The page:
FIG. 1 illustrates stratum 14 after formation of conductive traces and a resistive element. On the other hand, FIG. 2 shows stratum 14 prior to the formation of traces and the resistive element. Referring to FIG. 2, stratum 14 contains a substantially planar dielectric substrate 36 which has a first boundary 38 and a second boundary 40. First and second boundaries 38 and 40 reside substantially parallel to each other and on opposing sides of dielectric 36. A substantially planar conductive layer 42 resides parallel to and in contact with dielectric 36 at second boundary 40. Conductive layer 42 represents a metallic cladding, such as copper, which attaches to dielectric 36.
Two separate layers of diverse materials attach to dielectric 36 at first boundary 38. A relatively thin resistive metallic layer 44 resides immediately adjacent to dielectric substrate 36 at boundary 38. Resistive layer 44 represents a substantially planar surface, advantageously less than 50 micro-inches thick, which adheres at one side thereof to dielectric 36. A conductive layer 46 resides substantially parallel with and adjacent to resistive layer 44 on an opposing side of resistive layer 44 from dielectric 36. Conductive layer 46 represents a metallic conductor, such as copper, which is conventionally used in fabricating printed circuit boards. On the other hand, resistive layer 44 represents a resistive metal which exhibits a predetermined sheet resistivity value, such as 25 or 100 ohms per square. Accordingly, stratum 14 represents a bi-metallic clad substrate. Ohmega Foil Clad RT/Duroid manufactured by the Rogers Corporation represents one example of a bimetallic clad substrate. The substrate in this preferred embodiment represents a soft substrate.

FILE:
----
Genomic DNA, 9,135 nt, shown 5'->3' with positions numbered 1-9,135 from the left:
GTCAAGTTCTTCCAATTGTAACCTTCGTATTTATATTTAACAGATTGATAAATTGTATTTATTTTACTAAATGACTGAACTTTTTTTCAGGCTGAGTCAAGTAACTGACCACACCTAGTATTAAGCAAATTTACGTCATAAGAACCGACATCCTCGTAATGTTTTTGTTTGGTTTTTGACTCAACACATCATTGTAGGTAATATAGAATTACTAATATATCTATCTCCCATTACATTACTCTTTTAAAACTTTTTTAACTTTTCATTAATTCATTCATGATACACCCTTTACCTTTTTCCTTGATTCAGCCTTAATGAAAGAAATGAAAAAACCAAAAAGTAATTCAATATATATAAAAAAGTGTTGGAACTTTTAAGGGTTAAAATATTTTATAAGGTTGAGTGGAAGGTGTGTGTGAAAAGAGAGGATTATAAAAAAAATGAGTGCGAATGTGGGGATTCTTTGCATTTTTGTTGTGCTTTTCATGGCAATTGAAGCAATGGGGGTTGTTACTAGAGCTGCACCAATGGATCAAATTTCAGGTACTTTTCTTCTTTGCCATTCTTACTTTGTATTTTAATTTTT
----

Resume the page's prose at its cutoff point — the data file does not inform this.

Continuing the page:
Referring to both FIGS. 1 and 2, a desired conductive trace pattern is etched from conductive layer 42 while a desired pattern of resistors is etched from resistive layer 44. Then, stratum 14 is bonded to strata 12 and 16 to form a multi-layer printed circuit board which represents transmission system 10 in the preferred embodiment. Thus, transmission system 10 in the preferred embodiment represents a stripline transmission system. However, those skilled in the art will recognize that the present invention may also be applied to microstrip and suspended stripline transmission systems. For example, no restrictions are placed on the thickness of dielectric substrates 18, 20, and 36. Further, dielectrics 18, 20, and 36 need not be constructed from like materials. In fact, air serves as dielectrics 18 and 20 in a suspended stripline application.